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Improving Technical Security 1 November 2017

ROCA: Encryption vulnerability and what to do about it

Robin Wilton
By Robin WiltonDirector, Internet Trust

Researchers recently discovered a dangerous vulnerability – called ROCA – in cryptographic smartcards, security tokens, and other secure hardware chips manufactured by Infineon Technologies. These articles on Ars Technica and The Register give a good background.

Is this a serious problem?

Yes. It’s serious in practice and in principle. Infineon used a flawed key generation routine, which means those keys are easier to crack, and the routine is used in chips embedded in a wide variety of devices. It’s reckoned that the flawed routine has been in use since 2012 and has probably been used to generate tens of millions of keys. Naturally, many of those keys will have been generated precisely because someone had data or resources that they particularly wanted to secure.

It’s serious because a flawed implementation managed to get through all the development and standardisation processes without being spotted, and has been widely deployed on mass-market devices.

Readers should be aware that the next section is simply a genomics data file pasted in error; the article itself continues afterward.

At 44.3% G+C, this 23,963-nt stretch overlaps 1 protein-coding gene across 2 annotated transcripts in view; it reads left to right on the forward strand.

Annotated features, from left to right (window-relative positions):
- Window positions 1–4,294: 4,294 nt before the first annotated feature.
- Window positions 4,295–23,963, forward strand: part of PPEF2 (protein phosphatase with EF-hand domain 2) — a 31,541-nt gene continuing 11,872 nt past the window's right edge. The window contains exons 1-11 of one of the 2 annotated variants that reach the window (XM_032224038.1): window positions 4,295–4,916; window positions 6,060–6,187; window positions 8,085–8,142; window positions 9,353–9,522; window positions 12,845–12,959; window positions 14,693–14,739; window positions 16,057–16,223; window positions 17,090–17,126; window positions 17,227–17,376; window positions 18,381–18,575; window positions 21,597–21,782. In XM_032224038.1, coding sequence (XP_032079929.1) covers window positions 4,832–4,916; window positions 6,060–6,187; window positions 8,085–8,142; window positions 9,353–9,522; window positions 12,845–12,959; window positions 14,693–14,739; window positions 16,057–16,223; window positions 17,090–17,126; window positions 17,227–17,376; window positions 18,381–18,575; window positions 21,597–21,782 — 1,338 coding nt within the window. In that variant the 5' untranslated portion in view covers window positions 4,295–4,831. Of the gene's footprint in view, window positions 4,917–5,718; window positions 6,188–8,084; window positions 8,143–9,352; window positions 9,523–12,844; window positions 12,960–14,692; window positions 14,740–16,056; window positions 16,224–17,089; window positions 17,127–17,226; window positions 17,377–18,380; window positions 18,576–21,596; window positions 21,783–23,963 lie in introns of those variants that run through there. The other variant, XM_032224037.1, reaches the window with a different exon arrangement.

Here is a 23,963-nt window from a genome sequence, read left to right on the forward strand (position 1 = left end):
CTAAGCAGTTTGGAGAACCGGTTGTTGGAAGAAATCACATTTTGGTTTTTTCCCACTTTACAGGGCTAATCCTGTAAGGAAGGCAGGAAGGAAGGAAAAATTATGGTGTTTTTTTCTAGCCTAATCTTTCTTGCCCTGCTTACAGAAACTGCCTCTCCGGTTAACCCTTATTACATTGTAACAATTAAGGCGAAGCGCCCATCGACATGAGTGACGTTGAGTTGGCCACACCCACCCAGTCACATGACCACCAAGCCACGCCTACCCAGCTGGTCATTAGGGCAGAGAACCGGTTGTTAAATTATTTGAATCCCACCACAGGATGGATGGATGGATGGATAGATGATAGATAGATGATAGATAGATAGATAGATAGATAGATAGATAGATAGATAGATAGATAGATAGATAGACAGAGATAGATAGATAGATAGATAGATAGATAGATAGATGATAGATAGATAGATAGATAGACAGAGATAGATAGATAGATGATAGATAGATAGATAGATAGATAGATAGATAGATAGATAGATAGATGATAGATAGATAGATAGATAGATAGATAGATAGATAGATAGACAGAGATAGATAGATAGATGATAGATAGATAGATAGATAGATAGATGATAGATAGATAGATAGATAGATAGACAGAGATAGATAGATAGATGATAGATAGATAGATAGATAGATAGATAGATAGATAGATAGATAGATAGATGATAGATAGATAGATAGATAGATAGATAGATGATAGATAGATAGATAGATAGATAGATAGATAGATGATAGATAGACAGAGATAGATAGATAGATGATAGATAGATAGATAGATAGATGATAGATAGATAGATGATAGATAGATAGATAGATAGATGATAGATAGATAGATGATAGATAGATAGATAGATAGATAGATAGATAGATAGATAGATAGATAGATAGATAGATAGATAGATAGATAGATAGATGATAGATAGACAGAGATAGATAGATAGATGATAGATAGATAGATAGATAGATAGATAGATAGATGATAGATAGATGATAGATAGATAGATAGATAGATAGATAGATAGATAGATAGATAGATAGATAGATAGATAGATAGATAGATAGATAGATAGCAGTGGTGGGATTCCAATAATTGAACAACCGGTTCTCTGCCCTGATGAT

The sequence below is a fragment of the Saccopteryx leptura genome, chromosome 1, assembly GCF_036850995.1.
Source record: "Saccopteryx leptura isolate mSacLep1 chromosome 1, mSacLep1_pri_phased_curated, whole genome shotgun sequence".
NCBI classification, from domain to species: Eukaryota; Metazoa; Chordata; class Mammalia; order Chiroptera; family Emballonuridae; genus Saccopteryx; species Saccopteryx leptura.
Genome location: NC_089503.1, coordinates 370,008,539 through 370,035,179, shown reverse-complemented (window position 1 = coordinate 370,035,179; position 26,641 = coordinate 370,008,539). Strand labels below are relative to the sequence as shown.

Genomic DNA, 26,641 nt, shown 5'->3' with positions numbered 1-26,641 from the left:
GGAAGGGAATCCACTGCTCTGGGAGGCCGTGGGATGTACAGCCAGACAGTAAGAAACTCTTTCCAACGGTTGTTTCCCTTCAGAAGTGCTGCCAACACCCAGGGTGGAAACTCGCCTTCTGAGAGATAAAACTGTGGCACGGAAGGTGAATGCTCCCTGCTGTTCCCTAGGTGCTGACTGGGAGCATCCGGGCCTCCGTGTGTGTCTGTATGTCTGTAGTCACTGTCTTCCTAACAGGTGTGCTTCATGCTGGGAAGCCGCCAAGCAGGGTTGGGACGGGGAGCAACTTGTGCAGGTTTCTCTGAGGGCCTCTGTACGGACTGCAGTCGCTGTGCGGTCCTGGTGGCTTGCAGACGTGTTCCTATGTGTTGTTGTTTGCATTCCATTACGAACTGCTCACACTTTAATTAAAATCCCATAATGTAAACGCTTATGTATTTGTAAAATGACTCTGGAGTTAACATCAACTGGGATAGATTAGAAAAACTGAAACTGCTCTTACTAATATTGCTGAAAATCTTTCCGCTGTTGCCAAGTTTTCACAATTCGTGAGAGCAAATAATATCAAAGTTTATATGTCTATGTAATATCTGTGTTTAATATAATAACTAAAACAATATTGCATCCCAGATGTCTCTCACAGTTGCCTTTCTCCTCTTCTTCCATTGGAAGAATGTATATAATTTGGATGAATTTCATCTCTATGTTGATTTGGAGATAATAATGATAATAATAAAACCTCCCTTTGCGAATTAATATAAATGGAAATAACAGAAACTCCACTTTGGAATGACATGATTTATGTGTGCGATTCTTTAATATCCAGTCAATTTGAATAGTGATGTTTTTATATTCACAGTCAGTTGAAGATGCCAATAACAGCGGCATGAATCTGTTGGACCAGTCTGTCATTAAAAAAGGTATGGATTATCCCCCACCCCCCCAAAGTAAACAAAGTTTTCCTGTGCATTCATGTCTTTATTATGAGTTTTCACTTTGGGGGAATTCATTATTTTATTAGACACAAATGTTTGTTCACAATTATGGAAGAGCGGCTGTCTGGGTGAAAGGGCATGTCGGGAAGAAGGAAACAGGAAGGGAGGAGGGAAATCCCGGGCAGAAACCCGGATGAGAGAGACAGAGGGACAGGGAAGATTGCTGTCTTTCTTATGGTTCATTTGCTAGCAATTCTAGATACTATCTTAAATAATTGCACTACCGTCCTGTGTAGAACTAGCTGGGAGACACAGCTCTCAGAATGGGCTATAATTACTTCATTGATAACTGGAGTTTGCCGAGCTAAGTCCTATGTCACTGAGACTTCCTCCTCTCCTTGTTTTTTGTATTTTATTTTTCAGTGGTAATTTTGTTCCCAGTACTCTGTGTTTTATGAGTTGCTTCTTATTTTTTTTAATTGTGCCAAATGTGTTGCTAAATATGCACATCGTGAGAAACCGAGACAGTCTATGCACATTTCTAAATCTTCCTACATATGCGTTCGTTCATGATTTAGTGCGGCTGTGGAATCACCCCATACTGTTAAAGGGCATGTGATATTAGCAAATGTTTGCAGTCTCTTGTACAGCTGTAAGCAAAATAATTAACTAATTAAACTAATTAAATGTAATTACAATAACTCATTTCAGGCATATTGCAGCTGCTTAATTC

What’s the flaw, and why does it cause a problem?

The flaw affects keys generated for the RSA and OpenPGP algorithms, both of which are public key crypto systems. Public key cryptography is based on pairs of keys, one of which is made public and the other kept private:

  • to send someone an encrypted message, you fetch their public key and encrypt the message with it. They decrypt the message with *their* corresponding private key.
  • to sign a document, you use your own private key: the recipient can verify the signature using *your* corresponding public key.